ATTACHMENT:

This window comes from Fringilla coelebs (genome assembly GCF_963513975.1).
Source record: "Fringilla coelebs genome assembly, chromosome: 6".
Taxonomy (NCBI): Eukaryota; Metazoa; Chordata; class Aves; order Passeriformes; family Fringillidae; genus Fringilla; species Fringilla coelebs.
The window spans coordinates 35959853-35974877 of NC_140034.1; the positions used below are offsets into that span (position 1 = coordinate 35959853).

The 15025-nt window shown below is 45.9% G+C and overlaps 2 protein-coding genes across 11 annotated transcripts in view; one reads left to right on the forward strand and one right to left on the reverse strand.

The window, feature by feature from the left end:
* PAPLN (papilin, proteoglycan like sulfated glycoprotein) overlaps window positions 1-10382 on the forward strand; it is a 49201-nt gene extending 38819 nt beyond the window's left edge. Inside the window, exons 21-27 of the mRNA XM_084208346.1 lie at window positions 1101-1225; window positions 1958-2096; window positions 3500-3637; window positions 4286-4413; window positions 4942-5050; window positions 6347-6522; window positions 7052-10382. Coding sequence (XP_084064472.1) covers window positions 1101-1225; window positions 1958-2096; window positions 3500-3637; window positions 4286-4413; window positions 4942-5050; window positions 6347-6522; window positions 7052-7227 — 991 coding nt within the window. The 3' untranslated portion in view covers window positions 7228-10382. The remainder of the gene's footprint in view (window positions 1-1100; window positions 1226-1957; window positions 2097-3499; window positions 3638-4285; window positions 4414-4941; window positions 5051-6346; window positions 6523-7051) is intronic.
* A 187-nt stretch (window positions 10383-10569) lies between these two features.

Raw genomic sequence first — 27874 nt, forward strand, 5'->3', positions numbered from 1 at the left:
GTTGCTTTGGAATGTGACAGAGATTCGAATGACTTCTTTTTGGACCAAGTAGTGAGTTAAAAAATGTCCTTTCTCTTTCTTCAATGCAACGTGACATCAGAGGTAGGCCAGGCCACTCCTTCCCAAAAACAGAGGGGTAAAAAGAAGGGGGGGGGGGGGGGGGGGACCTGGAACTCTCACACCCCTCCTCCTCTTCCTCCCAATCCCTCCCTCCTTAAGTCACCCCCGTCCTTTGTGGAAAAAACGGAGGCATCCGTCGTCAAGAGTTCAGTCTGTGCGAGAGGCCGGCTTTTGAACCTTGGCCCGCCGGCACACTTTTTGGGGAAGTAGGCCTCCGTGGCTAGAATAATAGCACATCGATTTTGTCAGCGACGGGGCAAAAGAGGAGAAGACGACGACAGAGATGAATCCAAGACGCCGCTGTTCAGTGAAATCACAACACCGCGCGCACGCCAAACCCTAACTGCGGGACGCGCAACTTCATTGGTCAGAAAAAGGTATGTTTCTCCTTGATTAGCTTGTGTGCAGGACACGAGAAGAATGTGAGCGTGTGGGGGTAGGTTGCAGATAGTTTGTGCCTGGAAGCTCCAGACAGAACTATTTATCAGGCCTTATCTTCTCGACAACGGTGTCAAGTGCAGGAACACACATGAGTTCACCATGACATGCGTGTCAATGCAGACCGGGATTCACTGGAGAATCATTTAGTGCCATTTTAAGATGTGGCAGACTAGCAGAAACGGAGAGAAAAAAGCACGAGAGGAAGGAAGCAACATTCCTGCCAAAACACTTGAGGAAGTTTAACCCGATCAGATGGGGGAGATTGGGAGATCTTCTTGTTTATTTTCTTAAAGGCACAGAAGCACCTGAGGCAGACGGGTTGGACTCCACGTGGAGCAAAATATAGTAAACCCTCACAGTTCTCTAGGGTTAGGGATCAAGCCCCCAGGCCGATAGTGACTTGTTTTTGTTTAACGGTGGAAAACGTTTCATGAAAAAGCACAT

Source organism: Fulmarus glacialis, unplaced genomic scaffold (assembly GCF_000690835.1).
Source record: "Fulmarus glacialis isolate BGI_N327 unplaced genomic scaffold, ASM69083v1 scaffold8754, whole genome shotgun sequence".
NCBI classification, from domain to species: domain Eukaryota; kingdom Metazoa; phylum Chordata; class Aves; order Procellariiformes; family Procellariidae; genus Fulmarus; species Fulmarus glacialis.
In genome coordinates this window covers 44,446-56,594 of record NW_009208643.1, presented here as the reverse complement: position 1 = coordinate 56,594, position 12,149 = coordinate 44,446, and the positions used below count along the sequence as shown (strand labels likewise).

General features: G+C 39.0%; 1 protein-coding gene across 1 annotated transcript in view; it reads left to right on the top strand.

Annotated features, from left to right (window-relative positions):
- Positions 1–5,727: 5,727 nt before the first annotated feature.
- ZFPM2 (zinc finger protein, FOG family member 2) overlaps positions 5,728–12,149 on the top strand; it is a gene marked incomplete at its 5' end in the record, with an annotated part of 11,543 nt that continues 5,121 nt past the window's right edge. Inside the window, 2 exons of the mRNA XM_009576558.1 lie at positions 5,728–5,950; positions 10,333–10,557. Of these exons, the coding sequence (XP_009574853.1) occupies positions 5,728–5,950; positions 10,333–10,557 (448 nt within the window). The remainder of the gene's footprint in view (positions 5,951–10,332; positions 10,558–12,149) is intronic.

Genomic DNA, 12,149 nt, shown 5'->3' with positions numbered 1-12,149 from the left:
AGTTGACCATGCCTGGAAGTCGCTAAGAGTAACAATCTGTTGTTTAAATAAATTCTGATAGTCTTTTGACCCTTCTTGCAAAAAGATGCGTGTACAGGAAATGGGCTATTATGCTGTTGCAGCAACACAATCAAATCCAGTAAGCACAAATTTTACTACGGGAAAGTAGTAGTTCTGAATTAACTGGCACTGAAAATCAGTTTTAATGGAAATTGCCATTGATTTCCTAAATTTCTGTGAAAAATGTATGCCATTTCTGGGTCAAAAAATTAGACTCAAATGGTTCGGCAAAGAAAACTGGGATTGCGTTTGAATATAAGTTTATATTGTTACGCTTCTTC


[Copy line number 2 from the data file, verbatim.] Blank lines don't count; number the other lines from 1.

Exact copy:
Source record: "Fringilla coelebs genome assembly, chromosome: 6".